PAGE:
The Other Fiscal Cliff: Money-Market Funds

The fiscal cliff isn't the only money problem on the Hill

While most lawmakers are engrossed in the minutiae of keeping the country from toppling over the fiscal cliff, there are more than a few trying to sort out the details of another important fight: how to reform money-market funds so that they won’t tank the economy if another financial disaster occurs.

It’s a battle not as many people are paying attention to, but one that is critical to the country’s fiscal health. People invest plenty of cash in these funds to the tune of $2.6 trillion — or as Heidi N. Moore reports in the Guardian, as much as is spent on healthcare annually. And for good reason.

Money-market funds are the “designated drivers” of the U.S. financial system, the safe, reliable friend that likes to go to the party, but doesn’t get too crazy so that at the end of the night everyone makes it home safely. Money-market accounts are funded by investors — usually $1,000 to open an account — and they invest in various securities like stocks and bonds. Investors collect some (not a lot) interest, much in the same way that mutual funds work. Unlike mutual funds, however, money-market funds have a history of being relatively safe (despite the fact that they aren’t federally insured). They loan U.S. and European banks money and get it right back, serving as the backbone of the economy.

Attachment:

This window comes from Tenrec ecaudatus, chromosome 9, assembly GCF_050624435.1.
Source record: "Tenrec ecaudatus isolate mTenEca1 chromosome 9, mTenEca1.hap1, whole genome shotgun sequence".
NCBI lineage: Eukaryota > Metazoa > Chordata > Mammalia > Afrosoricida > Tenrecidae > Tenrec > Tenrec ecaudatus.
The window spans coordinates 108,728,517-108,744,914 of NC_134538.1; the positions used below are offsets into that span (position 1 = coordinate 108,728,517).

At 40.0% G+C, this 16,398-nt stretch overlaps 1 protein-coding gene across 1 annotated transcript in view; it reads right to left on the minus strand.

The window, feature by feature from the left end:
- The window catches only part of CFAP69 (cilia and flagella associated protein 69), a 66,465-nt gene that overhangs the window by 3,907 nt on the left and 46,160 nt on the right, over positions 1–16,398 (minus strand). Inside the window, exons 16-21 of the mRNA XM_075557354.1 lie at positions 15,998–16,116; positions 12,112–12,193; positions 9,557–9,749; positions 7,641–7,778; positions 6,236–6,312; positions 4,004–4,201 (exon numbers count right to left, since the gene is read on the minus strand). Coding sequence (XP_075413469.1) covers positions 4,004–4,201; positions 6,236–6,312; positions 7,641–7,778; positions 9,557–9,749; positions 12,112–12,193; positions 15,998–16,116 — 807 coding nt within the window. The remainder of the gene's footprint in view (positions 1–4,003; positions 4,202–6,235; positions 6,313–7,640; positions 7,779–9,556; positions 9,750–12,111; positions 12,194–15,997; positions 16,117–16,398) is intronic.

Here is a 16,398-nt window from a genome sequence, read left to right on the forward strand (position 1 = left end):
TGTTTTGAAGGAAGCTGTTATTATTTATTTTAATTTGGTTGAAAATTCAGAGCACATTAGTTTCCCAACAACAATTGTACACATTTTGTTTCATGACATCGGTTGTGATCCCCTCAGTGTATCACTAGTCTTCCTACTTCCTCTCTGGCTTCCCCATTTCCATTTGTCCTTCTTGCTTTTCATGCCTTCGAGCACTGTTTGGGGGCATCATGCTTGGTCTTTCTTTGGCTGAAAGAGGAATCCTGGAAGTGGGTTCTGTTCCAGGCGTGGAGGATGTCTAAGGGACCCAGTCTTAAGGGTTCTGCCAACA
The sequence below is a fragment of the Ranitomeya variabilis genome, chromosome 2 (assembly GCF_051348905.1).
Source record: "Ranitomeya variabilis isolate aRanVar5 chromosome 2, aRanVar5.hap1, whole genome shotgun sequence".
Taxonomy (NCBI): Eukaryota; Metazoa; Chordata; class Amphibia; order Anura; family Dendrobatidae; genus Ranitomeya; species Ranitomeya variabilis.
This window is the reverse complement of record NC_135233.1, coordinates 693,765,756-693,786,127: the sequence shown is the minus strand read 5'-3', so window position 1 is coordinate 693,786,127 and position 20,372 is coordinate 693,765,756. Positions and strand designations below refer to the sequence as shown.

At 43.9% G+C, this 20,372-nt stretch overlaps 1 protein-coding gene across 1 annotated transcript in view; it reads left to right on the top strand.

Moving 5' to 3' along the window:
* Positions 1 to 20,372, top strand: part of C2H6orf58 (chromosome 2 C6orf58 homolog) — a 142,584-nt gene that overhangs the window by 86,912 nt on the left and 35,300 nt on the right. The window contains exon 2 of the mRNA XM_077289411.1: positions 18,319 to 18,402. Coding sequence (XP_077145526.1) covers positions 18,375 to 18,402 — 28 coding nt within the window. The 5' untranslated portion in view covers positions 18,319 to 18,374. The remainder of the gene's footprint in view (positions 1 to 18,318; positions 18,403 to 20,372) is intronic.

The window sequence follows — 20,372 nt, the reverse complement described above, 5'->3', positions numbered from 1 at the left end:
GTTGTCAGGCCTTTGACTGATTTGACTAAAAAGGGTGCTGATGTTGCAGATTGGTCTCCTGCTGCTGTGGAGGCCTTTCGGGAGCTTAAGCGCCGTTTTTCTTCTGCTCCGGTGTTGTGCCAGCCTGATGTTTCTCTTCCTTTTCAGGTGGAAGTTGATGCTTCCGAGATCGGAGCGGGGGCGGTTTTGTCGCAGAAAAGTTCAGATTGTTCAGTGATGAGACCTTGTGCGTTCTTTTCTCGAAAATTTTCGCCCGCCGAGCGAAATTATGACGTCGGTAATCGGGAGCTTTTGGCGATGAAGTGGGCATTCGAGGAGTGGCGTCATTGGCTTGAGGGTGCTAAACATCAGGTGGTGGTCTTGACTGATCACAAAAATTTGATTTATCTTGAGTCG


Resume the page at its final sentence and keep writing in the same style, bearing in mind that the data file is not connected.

So, when the economy crumbled in 2008, banks turned to money-market funds for that short-term lending to keep them afloat. However, enough investors had freaked out and removed their money that there was no support left, which is why the current conversations about money-market reform are so important.

Lawmakers want to make sure that this problem is resolved quickly and are drumming up ideas to fix the problem. Heidi N. Moore has more on what the government is doing to make sure that money-market funds stay reliable.

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